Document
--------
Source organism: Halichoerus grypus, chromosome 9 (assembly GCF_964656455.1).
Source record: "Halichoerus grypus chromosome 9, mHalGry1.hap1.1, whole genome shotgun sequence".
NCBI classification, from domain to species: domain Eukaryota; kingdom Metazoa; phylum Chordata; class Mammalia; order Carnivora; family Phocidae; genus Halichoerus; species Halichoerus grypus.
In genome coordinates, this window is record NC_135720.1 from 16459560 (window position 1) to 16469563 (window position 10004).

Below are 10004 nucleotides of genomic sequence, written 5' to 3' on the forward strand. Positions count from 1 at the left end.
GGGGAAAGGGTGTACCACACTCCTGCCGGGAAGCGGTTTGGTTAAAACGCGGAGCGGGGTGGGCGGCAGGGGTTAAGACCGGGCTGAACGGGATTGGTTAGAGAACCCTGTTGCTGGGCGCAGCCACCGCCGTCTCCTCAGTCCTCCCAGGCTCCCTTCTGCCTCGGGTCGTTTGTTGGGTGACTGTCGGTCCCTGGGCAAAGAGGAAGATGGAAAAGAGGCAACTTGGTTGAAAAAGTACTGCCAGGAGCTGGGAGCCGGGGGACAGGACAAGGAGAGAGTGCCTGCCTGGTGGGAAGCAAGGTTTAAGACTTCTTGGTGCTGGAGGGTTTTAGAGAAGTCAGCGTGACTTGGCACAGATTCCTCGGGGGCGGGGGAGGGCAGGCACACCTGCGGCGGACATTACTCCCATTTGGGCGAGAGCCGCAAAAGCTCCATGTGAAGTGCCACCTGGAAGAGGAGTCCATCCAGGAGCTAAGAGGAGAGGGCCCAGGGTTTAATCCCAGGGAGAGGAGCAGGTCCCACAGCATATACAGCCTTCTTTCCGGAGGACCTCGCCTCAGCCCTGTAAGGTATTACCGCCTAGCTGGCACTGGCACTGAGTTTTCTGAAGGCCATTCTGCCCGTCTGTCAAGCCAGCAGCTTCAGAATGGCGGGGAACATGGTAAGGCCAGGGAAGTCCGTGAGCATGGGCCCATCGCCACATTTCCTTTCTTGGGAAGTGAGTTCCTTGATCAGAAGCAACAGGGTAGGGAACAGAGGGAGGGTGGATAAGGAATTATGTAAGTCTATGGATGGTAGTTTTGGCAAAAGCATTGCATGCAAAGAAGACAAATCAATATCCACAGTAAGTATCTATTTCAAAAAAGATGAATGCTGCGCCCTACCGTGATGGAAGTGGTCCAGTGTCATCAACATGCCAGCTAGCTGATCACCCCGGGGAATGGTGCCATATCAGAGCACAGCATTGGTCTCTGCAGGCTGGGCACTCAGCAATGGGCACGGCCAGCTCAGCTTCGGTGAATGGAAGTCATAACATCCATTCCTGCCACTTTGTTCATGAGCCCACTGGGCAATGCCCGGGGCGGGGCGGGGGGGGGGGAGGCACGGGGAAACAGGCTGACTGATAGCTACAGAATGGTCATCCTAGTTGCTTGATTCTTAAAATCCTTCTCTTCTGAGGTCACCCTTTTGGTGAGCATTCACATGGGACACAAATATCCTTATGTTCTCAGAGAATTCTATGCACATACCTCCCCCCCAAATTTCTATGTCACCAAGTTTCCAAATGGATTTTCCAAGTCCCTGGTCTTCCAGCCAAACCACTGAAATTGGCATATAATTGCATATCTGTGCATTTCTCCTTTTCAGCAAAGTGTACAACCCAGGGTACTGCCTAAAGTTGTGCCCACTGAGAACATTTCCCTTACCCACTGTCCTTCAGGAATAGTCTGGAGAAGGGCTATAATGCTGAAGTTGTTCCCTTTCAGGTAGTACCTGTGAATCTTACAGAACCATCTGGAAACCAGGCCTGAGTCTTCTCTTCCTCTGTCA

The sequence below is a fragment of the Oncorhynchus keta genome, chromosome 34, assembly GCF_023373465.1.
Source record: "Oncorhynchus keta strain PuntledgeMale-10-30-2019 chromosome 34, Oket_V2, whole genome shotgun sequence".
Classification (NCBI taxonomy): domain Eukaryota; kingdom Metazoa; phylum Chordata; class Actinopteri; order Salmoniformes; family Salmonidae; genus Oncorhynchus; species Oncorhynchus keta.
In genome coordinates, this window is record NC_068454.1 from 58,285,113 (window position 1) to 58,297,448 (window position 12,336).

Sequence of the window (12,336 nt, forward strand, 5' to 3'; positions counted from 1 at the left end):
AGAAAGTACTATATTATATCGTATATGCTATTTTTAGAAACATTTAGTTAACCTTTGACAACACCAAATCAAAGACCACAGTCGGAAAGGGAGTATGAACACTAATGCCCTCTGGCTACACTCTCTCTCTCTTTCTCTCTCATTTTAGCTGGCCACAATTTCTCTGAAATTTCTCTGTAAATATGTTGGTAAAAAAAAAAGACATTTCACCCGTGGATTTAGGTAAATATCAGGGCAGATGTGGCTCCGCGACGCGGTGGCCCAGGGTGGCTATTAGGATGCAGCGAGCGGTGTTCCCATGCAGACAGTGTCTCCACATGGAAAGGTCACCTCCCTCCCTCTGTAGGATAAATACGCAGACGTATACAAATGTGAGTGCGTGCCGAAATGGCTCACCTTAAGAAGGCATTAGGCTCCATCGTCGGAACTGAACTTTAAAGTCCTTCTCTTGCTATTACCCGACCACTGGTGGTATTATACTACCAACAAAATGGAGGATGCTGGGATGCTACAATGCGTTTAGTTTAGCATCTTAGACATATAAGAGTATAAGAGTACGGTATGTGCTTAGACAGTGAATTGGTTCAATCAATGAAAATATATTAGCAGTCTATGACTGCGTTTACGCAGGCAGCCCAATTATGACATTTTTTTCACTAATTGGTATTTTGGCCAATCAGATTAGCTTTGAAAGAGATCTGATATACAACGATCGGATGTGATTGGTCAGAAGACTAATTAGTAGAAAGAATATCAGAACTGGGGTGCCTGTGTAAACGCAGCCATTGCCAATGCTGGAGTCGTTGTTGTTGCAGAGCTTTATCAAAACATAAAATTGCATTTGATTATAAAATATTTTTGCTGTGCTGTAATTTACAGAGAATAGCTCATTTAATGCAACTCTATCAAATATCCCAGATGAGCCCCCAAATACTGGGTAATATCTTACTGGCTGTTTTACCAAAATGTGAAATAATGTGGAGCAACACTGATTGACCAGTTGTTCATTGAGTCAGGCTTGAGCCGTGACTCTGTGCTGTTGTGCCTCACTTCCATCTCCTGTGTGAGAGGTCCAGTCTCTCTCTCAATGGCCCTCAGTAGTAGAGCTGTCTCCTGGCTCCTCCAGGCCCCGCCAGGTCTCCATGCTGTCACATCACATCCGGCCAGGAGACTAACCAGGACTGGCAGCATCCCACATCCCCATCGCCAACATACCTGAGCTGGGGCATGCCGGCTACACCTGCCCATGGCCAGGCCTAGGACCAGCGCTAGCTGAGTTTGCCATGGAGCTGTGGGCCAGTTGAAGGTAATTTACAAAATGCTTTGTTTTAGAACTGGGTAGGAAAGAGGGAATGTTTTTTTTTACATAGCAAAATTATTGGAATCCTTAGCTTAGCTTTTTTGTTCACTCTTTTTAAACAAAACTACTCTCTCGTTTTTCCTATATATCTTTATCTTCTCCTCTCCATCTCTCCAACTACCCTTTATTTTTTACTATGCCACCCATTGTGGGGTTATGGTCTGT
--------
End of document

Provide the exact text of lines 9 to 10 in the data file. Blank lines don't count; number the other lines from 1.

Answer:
Classification (NCBI taxonomy): domain Eukaryota; kingdom Metazoa; phylum Chordata; class Actinopteri; order Salmoniformes; family Salmonidae; genus Oncorhynchus; species Oncorhynchus keta.
In genome coordinates, this window is record NC_068454.1 from 58,285,113 (window position 1) to 58,297,448 (window position 12,336).